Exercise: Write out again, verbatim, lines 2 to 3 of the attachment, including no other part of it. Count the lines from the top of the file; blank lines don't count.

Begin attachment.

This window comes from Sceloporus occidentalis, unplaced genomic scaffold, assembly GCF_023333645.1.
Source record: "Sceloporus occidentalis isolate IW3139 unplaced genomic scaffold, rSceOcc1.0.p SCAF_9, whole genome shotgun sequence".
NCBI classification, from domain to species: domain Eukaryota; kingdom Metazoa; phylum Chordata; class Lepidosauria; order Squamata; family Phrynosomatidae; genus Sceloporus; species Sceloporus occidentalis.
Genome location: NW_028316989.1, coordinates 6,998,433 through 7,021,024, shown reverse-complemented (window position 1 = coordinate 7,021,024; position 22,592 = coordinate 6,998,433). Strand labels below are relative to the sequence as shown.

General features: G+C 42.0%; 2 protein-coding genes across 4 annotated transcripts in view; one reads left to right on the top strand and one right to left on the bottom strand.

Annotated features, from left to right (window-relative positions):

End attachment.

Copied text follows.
Source record: "Sceloporus occidentalis isolate IW3139 unplaced genomic scaffold, rSceOcc1.0.p SCAF_9, whole genome shotgun sequence".
NCBI classification, from domain to species: domain Eukaryota; kingdom Metazoa; phylum Chordata; class Lepidosauria; order Squamata; family Phrynosomatidae; genus Sceloporus; species Sceloporus occidentalis.